BUENOS AIRES (Reuters) - South Africa were not better or stronger than Argentina, just more streetwise. The Pumas were unable to kill off the Springboks and let them wriggle free.
“They were there for the knockout (blow) and we didn’t deal it,” Argentina coach Daniel Hourcade said after his team’s 33-31 loss to South Africa in Salta on Saturday.
Argentina had done enough to beat South Africa for the first time but they need to learn how to secure victories that are within their grasp, Hourcade said.
“All we lacked today was knowing how to win it,” he told reporters after the teams’ second meeting of the four-nation Rugby Championship.
A psychologist who specialises in sport told the Argentine daily La Nacion that what separated the Pumas from South Africa was the mental factor.
“This is why it is so important to work on that aspect... know when that logical fear of ‘not being able to (handle the pressure)’ appears and produce individual and team mechanisms to allow us to carry on with a game plan that put us in a (strong) position,” German Diorio said.
The Pumas, who lost 13-6 in Pretoria the previous weekend, had the Springboks on the ropes after three tries had helped them to a 12-point lead going into the final quarter.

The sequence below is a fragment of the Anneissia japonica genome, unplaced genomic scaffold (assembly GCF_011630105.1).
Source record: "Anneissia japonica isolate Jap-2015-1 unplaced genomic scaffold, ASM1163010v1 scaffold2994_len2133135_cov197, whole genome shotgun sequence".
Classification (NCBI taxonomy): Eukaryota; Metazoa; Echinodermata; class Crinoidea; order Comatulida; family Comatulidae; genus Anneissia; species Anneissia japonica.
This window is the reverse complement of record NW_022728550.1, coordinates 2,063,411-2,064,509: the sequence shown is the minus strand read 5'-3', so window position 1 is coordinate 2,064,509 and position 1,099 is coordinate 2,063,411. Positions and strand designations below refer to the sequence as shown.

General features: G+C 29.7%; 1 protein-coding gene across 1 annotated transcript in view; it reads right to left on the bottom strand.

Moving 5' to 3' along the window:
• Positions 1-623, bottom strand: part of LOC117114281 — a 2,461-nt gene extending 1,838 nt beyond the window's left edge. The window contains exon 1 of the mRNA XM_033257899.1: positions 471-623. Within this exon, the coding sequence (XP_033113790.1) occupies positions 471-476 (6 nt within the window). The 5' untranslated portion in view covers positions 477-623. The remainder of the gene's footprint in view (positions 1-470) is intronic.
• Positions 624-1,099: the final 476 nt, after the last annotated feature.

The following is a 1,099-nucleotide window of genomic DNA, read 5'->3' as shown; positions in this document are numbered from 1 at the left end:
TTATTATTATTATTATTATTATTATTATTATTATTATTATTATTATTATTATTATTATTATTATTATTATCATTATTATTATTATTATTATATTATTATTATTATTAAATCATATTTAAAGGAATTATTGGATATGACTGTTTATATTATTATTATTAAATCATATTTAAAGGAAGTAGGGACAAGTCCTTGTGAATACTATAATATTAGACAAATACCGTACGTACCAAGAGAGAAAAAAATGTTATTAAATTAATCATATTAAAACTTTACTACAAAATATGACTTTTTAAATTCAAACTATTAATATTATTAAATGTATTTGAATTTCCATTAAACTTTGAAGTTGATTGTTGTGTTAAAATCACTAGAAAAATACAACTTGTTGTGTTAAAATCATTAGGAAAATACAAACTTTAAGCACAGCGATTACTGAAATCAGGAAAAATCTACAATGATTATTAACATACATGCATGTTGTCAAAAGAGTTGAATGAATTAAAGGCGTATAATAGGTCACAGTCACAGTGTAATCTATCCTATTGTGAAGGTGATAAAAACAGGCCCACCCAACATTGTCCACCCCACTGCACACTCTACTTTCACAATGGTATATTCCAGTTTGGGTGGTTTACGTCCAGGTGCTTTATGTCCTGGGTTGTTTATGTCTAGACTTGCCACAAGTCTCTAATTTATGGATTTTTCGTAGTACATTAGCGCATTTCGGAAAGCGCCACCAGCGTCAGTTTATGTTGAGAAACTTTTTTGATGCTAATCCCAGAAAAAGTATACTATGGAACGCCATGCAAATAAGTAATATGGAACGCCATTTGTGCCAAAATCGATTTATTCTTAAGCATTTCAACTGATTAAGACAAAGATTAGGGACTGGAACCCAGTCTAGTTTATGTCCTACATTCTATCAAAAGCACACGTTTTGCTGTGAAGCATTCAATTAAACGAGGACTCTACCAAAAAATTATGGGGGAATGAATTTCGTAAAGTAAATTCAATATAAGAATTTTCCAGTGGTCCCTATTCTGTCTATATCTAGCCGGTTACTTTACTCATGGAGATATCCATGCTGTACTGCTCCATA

South Africa pulled the win out of the bag because Argentina lost the domination they had held for an hour and the Springboks, who ran in one try in the first half, won with a Morne Steyn penalty after two more tries put them back in the match.
“They managed a win they fought for but we deserved the triumph more than anything because of our game,” said Hourcade, disappointed with the result but pleased with his team’s performance.
Superior fitness and strength from the bench helped South Africa preserve a 19-match unbeaten record against Argentina, Springboks captain Jean de Villiers said.
“I‘m not saying that the players who started did badly, but our bench, whom we see as impact players rather than replacements, certainly made an impact today and that is probably where the difference was,” he said.
Hourcade added: ”We should have had the ball in the final 15 minutes. There was a real tiredness and we couldn’t make changes because there were three players with problems.
“When the team set out to play, they show they can do it at this level. We’ve got to look at the glass half full, try to take the positive and analyse how to win the match.”
Writing by Rex Gowar; editing by Josh Reich